Soldier who leaked info to WikiLeaks to run for Senate

Chelsea Manning, formerly known as Bradley Manning, to challenge Ben Cardin for seat in Maryland Senate.

Ben Ariel,

Chelsea Manning
Chelsea Manning
Reuters

Chelsea Manning, formerly known as Bradley Manning who was convicted of stealing and disseminating 750,000 pages of documents and videos to the WikiLeaks website, announced Sunday she would run for a seat in the Maryland Senate.

The transgender activist and former soldier filed to run for Senate on Thursday, but confirmed the bid with a campaign ad she posted to Twitter on Sunday, reported The Hill.

“We live in trying times. Times of fear, of suppression, hate,” Manning says as images of the white supremacist rally in Charlottesville, Virginia, and protesters clashing with police are shown.

“We don’t need more or better leaders, we need someone willing to fight,” she continues.

The ad then shows images of lawmakers, including Democrats, meeting with President Donald Trump.

“We need to stop expecting that our systems will somehow fix themselves, we need to actually take the reins of power from them,” Manning says in the ad.

“We need to challenge this at every level. We need to fix this. We don’t need them anymore, we can do better."

Manning also tweeted a link for campaign contributions. She will run against Jewish Senator Ben Cardin (D-MD) in the November Democratic primary.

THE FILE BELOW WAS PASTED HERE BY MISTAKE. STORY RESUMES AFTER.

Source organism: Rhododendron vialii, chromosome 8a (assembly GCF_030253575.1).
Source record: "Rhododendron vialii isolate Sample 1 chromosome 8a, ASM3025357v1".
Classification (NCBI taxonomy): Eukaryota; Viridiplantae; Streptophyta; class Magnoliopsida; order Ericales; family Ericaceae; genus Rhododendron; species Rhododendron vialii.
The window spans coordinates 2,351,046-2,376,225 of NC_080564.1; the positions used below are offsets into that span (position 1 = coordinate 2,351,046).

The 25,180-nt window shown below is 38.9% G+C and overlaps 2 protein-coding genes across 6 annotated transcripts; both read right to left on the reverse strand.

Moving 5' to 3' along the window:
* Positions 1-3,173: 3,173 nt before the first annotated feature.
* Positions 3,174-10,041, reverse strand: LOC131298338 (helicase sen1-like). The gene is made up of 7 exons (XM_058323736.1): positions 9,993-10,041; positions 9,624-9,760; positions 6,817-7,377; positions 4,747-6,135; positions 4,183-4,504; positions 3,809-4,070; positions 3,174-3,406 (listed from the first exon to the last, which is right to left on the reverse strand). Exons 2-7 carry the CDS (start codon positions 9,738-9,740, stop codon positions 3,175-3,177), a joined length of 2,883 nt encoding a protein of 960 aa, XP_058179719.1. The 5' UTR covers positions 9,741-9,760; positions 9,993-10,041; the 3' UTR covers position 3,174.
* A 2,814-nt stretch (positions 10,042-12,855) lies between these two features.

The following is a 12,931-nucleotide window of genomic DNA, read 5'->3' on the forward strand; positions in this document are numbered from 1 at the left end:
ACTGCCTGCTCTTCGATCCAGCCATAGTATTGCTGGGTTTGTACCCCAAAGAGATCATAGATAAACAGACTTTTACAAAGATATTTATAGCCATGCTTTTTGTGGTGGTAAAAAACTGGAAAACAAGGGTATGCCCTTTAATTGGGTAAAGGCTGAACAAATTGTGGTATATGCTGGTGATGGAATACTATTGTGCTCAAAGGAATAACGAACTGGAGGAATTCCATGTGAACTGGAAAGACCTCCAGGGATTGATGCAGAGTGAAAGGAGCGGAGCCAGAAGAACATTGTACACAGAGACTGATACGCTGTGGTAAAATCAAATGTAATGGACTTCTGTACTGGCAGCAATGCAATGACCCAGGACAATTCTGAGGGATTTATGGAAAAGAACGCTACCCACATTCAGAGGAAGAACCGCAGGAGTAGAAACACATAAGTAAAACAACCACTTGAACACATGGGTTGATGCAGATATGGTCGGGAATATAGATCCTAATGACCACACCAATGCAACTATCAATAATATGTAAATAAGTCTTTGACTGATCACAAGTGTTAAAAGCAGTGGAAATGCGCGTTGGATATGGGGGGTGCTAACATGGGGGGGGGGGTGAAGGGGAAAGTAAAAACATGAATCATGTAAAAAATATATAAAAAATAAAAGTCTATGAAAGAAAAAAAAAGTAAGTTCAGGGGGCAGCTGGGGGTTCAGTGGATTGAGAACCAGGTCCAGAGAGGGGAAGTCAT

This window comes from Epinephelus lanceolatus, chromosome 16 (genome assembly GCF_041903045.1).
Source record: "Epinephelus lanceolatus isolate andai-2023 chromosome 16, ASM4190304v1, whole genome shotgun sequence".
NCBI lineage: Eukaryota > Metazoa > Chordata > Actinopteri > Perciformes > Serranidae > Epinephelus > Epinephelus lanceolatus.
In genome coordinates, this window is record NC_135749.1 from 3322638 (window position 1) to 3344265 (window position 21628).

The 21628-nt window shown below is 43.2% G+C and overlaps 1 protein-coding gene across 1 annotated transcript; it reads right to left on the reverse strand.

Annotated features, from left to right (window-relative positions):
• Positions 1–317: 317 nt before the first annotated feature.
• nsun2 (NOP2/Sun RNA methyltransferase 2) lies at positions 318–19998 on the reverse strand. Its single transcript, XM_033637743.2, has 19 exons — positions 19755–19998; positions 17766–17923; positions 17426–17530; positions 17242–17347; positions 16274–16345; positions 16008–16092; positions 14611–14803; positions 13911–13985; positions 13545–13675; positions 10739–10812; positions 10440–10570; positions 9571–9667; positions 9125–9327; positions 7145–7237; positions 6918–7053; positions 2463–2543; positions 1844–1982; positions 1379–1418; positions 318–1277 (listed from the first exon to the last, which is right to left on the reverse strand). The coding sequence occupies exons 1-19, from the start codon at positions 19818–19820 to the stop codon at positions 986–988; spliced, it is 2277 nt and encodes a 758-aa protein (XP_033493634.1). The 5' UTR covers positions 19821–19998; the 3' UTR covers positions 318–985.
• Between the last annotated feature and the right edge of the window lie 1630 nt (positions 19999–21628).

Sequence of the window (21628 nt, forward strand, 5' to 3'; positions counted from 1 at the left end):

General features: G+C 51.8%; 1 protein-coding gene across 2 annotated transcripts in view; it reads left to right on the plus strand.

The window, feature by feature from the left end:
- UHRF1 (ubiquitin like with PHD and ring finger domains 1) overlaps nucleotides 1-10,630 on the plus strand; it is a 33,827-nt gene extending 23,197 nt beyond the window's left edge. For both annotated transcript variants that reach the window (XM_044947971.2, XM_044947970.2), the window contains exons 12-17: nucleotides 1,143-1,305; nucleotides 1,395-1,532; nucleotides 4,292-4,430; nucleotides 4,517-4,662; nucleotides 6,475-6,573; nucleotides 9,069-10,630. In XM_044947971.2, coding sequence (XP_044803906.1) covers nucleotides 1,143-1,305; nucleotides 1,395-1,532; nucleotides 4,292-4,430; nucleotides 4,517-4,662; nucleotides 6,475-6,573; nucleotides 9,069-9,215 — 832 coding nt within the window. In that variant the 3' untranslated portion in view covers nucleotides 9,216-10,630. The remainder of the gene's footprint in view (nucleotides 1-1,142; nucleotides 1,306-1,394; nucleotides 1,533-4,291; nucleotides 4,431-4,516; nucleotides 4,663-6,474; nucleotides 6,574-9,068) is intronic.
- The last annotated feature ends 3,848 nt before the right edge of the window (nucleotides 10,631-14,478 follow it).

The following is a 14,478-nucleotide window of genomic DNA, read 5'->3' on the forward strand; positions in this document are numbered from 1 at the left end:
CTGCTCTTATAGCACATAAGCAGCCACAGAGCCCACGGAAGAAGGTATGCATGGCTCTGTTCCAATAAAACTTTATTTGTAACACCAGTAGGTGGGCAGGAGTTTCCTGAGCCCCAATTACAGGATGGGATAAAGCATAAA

Manning was sentenced to 35 years in prison for releasing confidential military and State Department documents to WikiLeaks, but former President Barack Obama commuted her sentence to seven years in the final days of his administration, and she was released in May 2017.

After her sentencing in 2013, her attorney indicated that his client was a female, and asked that she be referred to as Chelsea and using feminine pronouns.

The material, which WikiLeaks published in 2010, included a classified video of an American helicopter attacking civilians and journalists in Iraq in 2007. Labeled "Collateral Murder," the film drew criticism from human rights activists for the deaths of innocent people.

Manning was found guilty on 20 out of 22 possible charges (including violating the U.S. Espionage Act), but was not convicted of the most serious one; aiding the enemy, which could have earned the private a life sentence.




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